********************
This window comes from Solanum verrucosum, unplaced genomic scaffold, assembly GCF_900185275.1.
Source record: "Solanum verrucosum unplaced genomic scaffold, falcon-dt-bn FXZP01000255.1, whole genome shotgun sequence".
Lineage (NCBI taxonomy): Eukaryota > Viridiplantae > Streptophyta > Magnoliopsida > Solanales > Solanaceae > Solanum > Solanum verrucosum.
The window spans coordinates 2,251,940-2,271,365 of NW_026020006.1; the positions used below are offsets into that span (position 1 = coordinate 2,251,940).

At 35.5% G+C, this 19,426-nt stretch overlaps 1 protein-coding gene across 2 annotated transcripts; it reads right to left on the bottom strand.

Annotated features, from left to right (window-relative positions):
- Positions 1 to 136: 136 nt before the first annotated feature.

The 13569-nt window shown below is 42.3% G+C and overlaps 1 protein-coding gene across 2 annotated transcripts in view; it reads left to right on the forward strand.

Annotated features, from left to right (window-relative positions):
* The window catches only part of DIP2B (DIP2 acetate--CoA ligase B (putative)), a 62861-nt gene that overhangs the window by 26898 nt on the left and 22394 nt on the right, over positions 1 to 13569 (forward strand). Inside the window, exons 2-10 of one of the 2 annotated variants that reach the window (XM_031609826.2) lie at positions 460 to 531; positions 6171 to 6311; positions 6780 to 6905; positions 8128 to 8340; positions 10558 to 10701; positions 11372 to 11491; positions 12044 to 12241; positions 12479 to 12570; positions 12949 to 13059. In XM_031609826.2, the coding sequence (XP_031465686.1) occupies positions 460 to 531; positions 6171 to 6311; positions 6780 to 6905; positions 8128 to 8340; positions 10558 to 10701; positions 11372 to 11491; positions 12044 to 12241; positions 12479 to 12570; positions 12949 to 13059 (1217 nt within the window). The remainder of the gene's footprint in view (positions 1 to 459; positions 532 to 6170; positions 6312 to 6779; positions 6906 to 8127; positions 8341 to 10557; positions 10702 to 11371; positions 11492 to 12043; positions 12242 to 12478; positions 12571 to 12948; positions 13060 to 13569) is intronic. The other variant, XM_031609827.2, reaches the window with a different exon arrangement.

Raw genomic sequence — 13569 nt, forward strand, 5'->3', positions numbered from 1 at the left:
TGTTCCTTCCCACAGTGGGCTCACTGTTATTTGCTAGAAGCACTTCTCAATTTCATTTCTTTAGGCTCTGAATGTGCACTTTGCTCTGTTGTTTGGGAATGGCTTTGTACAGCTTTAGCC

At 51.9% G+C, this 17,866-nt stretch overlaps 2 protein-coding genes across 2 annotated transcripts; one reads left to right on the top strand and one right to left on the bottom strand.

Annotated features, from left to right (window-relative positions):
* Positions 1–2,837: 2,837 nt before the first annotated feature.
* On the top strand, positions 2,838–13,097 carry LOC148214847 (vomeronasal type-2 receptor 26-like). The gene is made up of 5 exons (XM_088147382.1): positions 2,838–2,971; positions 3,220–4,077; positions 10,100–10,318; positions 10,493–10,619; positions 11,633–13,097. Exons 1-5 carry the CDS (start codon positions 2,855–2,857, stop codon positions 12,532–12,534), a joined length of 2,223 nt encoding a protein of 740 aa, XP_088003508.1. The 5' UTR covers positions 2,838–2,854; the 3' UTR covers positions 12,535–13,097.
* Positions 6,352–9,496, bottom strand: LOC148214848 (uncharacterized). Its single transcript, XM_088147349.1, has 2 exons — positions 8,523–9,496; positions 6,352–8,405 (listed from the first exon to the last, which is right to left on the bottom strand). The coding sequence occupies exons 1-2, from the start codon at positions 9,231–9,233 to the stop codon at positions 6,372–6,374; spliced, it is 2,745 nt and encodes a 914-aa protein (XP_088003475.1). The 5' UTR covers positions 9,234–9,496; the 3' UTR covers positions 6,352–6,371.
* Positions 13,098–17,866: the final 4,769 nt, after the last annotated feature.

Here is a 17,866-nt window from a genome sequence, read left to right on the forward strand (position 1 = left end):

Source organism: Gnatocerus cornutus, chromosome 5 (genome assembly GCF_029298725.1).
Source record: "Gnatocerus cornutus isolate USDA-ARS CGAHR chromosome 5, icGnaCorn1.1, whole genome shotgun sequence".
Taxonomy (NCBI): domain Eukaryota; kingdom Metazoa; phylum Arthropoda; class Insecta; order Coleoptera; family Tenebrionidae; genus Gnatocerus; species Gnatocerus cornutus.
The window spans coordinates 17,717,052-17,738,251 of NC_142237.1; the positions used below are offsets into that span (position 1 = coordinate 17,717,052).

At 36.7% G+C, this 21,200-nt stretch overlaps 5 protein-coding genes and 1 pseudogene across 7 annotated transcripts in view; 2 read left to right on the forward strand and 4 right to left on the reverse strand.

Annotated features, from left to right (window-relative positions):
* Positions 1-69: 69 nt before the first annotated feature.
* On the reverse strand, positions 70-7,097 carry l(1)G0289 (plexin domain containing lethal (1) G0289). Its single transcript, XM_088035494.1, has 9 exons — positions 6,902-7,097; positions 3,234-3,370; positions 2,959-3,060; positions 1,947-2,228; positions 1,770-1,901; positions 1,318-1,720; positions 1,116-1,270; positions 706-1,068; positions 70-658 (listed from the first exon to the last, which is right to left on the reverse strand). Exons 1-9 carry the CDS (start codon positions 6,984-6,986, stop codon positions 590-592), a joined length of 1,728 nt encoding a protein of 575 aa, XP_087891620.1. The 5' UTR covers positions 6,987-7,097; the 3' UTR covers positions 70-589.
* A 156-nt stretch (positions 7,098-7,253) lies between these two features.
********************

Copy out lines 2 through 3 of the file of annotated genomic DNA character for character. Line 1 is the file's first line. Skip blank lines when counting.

Source record: "Solanum verrucosum unplaced genomic scaffold, falcon-dt-bn FXZP01000255.1, whole genome shotgun sequence".
Lineage (NCBI taxonomy): Eukaryota > Viridiplantae > Streptophyta > Magnoliopsida > Solanales > Solanaceae > Solanum > Solanum verrucosum.